Expert talks about slave shipwreck during campus visit

October 12, 2012  |  
Lynyard Cay

Lynyard Cay in The Bahamas, site of the 1860 wreck of the Peter Mowell.

Michael Pateman, senior archaeologist of the Antiquities, Monuments and Museum Corporation of the Bahamas, presents “The Last Slave Ship in the Bahamas: The Wreck of the Peter Mowell” at 7 p.m. Thursday, Oct. 18, in Room 132 of DeBartolo Hall on the campus of Youngstown State University.

The free lecture, which is open to the public, is sponsored by the Departments of Africana Studies, Anthropology, Geography, and History, the Anthropology Colloquium and the Diversity Council.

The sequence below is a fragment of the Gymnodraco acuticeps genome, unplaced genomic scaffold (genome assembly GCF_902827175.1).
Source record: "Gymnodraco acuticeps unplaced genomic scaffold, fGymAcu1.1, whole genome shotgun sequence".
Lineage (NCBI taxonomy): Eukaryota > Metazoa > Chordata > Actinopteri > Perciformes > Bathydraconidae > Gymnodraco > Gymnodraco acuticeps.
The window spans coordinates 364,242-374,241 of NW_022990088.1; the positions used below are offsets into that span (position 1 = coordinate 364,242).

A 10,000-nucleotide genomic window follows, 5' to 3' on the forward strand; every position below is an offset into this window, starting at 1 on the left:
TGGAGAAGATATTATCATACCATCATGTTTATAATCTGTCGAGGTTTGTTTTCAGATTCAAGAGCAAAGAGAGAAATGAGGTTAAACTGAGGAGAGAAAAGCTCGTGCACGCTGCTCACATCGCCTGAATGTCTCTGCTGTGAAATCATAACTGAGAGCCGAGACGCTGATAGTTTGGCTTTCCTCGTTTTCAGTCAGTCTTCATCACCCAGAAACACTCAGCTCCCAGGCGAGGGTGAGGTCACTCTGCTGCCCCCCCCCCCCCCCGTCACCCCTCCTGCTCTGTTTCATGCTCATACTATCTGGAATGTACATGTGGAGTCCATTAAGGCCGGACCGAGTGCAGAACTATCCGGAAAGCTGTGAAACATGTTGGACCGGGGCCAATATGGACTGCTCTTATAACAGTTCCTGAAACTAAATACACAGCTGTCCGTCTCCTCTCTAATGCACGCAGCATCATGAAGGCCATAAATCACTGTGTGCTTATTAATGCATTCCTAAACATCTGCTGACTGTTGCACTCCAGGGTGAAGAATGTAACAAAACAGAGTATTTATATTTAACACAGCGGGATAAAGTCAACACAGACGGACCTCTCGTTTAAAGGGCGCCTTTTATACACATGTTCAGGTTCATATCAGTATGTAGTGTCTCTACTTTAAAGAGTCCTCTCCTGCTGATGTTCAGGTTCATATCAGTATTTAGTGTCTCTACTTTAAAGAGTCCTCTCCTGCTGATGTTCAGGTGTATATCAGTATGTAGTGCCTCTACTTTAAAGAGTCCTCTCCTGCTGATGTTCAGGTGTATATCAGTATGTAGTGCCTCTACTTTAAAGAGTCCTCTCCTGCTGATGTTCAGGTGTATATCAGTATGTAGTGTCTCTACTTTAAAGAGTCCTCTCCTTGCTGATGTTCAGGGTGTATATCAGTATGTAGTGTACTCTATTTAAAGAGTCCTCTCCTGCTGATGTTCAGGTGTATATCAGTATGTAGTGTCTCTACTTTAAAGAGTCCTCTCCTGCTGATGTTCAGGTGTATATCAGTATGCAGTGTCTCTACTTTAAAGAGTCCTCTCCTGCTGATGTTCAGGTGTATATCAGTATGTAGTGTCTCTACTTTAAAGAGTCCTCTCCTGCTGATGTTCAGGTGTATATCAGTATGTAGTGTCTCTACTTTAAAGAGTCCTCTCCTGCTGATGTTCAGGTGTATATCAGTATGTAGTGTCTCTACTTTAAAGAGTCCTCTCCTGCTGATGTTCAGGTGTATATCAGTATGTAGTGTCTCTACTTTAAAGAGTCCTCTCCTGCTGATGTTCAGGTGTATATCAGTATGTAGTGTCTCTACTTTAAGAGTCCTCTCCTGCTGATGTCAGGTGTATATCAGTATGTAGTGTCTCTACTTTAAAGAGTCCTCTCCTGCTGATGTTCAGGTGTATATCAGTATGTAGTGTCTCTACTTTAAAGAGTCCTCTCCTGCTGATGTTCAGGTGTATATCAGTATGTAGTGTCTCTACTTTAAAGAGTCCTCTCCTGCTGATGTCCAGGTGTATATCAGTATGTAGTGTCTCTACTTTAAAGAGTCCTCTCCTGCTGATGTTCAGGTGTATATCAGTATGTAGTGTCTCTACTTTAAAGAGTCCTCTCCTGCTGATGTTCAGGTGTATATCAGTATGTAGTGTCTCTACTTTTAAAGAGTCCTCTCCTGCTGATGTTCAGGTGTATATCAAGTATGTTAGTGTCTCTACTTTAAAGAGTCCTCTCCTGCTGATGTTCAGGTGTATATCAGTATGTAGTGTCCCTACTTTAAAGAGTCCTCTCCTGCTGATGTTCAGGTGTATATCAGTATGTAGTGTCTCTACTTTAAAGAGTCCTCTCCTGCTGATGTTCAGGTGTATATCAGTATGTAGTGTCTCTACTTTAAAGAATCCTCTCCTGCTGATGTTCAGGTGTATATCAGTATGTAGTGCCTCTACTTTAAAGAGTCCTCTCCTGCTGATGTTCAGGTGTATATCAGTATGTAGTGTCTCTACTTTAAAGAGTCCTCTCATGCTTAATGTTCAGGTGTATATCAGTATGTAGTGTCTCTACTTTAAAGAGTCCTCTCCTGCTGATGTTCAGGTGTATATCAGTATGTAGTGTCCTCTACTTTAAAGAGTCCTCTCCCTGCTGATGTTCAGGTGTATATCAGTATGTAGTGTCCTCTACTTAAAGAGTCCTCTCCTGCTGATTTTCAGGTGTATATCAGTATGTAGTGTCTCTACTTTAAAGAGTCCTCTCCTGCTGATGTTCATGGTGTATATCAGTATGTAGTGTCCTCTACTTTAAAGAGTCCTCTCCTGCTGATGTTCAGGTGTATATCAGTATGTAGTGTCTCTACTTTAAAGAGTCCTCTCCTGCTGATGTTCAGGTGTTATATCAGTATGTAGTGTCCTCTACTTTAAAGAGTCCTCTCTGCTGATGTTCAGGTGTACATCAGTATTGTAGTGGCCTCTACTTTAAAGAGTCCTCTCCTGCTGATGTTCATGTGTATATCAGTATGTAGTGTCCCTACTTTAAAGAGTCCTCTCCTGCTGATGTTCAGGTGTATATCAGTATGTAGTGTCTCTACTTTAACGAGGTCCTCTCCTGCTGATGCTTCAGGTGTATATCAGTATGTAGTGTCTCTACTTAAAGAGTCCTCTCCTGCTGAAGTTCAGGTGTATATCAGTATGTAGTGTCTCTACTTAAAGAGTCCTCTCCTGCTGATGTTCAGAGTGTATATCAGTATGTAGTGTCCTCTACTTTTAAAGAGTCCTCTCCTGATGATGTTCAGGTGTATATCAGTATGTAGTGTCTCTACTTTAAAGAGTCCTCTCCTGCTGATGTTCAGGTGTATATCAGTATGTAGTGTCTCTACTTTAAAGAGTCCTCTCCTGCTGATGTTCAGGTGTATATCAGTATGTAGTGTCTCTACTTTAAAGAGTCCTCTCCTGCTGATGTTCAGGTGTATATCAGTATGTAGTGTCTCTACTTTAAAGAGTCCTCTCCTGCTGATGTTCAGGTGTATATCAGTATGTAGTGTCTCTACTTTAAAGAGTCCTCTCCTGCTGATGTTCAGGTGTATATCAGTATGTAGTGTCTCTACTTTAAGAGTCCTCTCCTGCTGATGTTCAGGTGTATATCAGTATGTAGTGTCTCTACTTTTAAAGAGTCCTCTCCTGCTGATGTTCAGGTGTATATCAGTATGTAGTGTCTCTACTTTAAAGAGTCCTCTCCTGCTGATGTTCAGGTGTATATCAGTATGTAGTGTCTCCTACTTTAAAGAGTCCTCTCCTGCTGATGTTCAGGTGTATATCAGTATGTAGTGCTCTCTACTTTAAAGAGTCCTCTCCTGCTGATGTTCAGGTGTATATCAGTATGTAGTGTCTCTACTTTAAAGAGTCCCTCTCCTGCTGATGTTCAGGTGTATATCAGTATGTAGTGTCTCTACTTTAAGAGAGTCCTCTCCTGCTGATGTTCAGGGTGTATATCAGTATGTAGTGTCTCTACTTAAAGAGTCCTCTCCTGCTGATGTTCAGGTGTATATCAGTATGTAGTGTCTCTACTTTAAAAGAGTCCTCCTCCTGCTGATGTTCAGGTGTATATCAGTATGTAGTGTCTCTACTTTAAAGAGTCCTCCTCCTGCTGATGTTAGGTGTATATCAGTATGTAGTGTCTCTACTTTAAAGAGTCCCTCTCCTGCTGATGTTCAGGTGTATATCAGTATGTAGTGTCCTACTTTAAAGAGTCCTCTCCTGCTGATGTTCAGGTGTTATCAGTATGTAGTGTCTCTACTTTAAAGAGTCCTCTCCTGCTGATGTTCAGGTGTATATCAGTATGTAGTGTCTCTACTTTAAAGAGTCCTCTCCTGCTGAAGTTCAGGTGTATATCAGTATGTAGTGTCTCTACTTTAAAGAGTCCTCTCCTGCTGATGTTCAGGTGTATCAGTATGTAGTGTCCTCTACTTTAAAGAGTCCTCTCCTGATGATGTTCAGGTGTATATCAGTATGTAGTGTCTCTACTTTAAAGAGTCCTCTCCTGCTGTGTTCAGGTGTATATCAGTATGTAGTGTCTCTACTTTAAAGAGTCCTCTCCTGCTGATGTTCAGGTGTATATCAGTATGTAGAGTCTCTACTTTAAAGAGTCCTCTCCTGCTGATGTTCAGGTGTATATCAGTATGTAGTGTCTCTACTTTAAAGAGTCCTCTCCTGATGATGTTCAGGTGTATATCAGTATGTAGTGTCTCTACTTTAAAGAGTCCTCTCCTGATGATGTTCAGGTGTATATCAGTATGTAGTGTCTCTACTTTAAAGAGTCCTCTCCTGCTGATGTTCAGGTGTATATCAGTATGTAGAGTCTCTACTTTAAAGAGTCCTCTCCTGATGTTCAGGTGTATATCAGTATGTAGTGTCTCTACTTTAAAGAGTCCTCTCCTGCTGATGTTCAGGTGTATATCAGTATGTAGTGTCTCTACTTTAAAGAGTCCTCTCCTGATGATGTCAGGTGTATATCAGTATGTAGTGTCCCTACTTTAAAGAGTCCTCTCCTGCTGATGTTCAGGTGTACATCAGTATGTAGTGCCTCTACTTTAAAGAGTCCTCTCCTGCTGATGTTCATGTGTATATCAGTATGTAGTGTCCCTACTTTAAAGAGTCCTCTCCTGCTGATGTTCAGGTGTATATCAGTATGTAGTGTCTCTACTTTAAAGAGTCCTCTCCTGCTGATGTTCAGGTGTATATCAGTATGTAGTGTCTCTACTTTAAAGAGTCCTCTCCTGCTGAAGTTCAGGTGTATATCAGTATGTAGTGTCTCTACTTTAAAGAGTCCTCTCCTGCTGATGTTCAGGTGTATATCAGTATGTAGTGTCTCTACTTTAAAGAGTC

The Peter Mowell ran aground on Lynyard Cay in the Abaco chain of the Bahamian Islands on July 25, 1860. The ship was en route to Havana, Cuba, from the Congo River in Africa with 400 human lives destined to be sold as slaves. The cause of the wreck is believed to be avoidance of a British Naval ship. The ship’s crew and at least 390 of the 400 Africans made it safely ashore.

Pateman began excavations of the ship in July 2012 after five years of collaborative research with co-director Corey Malcom of the Mel Fisher Maritime Museum. The investigation of the shipwreck does not end with locating the physical wreck or the collection of artifacts. Work is being done to further understand what happened to the liberated Africans, the ship’s crew and the wreckers that saved them. For more information, visit http://www.ammcbahamas.com/Runtime/PeterWreck.aspx.

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